From Tarangire, we made the long trek west to Serengeti. Crossing the Manyara river valley, up the Ngorongoro Crater escarpment, and down the far side onto the Serengeti Plain, we enjoyed one of the most captivating drives in all of Africa. Intensely scenic, and chock-full of birds and animals, we spent nearly 6 hours on the road, and the time flew by. Serengeti is the Maasai word for “endless plain”, and within its 5,700 mi², one finds protected the Serengeti’s Lions, which number over 3,000 individuals, and nearly 1,000 Leopards estimated to reside here. To top it off, perhaps one of the world’s greatest wildlife spectacles, the Wildebeest migration, makes this place the stuff of legend. Truly an awesome area, at times it was beyond our reckoning, and we had nearly four days to explore this vast destination.
Avian highlights were too numerous to list, with nearly 300 species logged; but standout encounters included run-ins with the endemic Grey-breasted Francolin, Abdim’s and Marabou Storks, Hamerkop, White-headed, Lappet-faced, Hooded, White-backed and Ruppell’s Vultures (including an amazing, grisly scene with dozens of vultures hovering over the corpse of a young Wildebeest that was being defended by a gluttonous Hyaena), Martial Eagles, Dark Chanting Goshawk, 4 species of bustard including Hartlaub’s, two migrant Greater Painted-Snipe (gorgeous pair), stately Grey Kestrel, migrating Amur Falcons, and huge numbers of Lesser Kestrels daily. There was also the most wondrous array of estrildid finches, including Red-cheeked and Blue-capped Cordon-bleus, Common and Black-faced Waxbills, Purple Grenadier, Green-winged Pytilia, Grey-headed Silverbill, and still more. Indeed, there were a dizzying array of cisticolas, though perhaps only Greg really seemed to revel in this. There was the Trilling, Rattling, Wailing, Winding, Singing, Siffling and, of course, the Zitting too.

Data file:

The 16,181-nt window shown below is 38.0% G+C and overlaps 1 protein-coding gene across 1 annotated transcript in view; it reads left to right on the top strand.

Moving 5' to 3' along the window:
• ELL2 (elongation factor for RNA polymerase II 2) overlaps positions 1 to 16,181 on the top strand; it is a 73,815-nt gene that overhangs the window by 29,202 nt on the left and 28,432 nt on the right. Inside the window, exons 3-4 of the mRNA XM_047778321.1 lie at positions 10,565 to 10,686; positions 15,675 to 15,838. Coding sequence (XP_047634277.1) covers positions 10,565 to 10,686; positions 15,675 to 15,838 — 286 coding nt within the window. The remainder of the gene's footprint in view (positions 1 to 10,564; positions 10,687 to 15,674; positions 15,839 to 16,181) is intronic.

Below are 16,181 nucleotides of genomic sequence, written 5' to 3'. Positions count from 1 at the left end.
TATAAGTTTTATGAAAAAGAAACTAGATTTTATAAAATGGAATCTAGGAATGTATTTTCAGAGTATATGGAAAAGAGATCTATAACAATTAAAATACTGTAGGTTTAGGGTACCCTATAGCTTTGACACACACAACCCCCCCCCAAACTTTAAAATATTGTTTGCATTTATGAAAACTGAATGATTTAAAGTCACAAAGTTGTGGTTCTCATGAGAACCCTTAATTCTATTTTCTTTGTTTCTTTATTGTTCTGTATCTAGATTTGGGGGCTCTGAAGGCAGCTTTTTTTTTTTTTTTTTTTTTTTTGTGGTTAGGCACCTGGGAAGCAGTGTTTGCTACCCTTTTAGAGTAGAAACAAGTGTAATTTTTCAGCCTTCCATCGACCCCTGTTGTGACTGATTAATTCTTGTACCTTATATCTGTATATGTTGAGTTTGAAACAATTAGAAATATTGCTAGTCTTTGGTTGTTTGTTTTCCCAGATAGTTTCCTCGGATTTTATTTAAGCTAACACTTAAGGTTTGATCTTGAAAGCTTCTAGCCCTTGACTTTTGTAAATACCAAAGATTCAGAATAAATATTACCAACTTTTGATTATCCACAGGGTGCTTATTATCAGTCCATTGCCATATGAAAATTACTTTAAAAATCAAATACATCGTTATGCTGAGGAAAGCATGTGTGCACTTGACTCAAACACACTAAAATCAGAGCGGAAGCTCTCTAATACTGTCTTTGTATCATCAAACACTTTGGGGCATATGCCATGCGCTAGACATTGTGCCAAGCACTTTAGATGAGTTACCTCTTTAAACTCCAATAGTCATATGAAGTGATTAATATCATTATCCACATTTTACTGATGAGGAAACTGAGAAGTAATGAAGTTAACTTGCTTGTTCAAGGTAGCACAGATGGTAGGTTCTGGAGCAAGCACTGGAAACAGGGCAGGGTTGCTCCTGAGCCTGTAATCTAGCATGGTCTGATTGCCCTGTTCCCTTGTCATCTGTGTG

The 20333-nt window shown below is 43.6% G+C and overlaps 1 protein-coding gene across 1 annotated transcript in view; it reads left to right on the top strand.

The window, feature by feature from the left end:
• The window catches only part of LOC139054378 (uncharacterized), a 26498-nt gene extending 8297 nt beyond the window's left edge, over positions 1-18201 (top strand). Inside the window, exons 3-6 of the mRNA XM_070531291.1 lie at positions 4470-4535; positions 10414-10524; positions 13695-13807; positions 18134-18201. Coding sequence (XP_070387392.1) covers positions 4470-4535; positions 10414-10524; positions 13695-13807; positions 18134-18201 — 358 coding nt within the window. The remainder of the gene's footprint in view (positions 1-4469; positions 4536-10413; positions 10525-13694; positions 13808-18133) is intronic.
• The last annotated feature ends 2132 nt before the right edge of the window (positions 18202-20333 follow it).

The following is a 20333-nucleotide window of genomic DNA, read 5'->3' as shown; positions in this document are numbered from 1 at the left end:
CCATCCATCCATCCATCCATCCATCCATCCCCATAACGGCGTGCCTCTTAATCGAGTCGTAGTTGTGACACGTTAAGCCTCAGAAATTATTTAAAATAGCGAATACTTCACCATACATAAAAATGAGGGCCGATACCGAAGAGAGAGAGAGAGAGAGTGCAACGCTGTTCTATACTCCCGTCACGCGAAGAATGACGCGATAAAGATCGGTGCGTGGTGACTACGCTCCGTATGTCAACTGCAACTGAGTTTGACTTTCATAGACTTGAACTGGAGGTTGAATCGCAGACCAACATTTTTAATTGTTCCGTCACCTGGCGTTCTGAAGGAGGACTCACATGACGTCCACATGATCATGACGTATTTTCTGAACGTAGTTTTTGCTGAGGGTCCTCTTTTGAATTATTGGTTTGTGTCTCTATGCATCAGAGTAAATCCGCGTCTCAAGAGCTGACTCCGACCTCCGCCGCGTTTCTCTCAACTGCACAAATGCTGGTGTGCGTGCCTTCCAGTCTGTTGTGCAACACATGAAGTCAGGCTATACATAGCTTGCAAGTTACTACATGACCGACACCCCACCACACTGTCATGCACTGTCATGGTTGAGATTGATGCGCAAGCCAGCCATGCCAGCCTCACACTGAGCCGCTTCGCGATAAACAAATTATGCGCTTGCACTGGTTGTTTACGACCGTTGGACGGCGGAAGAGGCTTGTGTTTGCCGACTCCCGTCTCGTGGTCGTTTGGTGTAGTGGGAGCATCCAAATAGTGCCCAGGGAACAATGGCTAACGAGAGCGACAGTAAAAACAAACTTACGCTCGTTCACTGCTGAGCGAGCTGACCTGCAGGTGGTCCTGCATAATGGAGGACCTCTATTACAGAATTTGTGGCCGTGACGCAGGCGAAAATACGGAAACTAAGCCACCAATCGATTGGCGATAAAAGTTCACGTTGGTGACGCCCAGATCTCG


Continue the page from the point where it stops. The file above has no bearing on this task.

Those were just the birds. For many of us, the best sightings came a wee bit farther afield, in the grasslands, where for three days straight Lion, Leopard, and Cheetah were seen. Arguably our best Lion and Cheetah encounters came on the spectacular final day when we exited the park. One pride comprising 14 Lions, including 5 adorable cubs being parented by a regal, massive, adult male, were our final Lions in the Serengeti, and were quite the capper. Our last Cheetah were shockingly even more obliging. A family group of 4 appeared, roadside, and proceeded to pose, perfectly, on a termite mound not twenty feet away. It was THE classic Serengeti postcard image!